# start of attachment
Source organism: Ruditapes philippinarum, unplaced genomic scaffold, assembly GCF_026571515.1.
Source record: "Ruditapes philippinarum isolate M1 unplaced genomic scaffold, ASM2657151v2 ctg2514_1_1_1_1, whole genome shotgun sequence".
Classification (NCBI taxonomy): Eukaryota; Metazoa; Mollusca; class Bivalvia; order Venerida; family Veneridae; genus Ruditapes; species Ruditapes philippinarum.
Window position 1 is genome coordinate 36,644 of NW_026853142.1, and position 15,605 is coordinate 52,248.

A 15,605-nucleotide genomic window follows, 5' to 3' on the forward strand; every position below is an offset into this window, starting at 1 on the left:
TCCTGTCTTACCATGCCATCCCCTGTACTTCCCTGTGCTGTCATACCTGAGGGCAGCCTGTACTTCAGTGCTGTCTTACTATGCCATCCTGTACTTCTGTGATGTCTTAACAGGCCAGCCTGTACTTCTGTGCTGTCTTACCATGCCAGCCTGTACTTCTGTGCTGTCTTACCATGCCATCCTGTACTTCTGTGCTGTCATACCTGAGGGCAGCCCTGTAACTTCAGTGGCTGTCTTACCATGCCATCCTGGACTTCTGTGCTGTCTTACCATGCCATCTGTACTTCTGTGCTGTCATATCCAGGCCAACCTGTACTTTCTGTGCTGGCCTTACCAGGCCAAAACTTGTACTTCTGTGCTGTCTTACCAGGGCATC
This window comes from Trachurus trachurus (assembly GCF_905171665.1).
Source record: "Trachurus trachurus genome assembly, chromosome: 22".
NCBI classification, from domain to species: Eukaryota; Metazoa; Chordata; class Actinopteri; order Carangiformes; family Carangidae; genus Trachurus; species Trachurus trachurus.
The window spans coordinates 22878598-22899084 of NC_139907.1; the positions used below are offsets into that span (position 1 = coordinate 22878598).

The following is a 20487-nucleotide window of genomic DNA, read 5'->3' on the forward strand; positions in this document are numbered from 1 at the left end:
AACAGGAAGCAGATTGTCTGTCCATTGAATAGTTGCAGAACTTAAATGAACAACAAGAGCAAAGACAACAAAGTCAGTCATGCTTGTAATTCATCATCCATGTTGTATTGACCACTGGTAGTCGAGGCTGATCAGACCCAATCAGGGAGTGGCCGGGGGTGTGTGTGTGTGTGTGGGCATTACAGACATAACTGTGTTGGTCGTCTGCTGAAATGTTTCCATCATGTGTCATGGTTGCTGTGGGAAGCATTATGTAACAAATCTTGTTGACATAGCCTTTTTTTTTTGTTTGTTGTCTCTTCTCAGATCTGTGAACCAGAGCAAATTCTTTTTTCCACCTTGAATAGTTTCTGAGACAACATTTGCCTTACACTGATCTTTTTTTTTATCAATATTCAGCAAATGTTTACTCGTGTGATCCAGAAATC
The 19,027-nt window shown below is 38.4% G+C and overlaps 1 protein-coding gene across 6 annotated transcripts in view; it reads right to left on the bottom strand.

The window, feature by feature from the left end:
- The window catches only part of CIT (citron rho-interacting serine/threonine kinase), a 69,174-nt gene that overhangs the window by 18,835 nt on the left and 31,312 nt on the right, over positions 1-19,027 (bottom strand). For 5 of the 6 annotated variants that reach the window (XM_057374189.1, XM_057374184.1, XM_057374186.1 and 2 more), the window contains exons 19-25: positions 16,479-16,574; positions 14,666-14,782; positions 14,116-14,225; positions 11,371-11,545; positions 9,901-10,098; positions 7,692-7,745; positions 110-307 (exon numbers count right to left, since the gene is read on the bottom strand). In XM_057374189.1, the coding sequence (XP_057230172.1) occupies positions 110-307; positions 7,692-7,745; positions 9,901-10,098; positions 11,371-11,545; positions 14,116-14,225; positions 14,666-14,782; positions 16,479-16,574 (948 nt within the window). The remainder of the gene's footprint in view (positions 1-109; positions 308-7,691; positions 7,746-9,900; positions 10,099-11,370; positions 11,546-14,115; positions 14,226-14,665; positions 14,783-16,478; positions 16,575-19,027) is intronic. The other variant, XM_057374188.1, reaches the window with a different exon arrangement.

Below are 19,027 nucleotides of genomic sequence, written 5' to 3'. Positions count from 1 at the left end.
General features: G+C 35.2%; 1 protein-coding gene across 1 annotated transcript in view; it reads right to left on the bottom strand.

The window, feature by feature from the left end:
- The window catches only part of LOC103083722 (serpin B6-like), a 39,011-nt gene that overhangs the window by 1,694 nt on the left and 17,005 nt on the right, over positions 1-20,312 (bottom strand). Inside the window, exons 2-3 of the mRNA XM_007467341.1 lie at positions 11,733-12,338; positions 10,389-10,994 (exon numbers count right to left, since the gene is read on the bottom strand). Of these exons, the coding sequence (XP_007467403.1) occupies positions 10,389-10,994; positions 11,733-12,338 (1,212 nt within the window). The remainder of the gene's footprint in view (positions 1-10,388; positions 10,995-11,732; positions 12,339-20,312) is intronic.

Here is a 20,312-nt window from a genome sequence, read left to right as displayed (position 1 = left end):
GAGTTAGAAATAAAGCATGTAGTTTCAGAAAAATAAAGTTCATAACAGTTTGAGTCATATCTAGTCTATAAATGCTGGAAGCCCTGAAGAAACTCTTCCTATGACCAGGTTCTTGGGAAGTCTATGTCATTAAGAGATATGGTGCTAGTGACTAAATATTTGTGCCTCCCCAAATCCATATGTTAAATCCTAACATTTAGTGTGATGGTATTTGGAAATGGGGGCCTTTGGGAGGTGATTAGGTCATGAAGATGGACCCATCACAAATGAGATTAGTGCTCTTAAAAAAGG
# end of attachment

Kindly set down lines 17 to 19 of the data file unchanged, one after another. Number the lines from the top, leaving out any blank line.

General features: G+C 35.2%; 1 protein-coding gene across 1 annotated transcript in view; it reads right to left on the bottom strand.

The window, feature by feature from the left end:
- The window catches only part of LOC103083722 (serpin B6-like), a 39,011-nt gene that overhangs the window by 1,694 nt on the left and 17,005 nt on the right, over positions 1-20,312 (bottom strand). Inside the window, exons 2-3 of the mRNA XM_007467341.1 lie at positions 11,733-12,338; positions 10,389-10,994 (exon numbers count right to left, since the gene is read on the bottom strand). Of these exons, the coding sequence (XP_007467403.1) occupies positions 10,389-10,994; positions 11,733-12,338 (1,212 nt within the window). The remainder of the gene's footprint in view (positions 1-10,388; positions 10,995-11,732; positions 12,339-20,312) is intronic.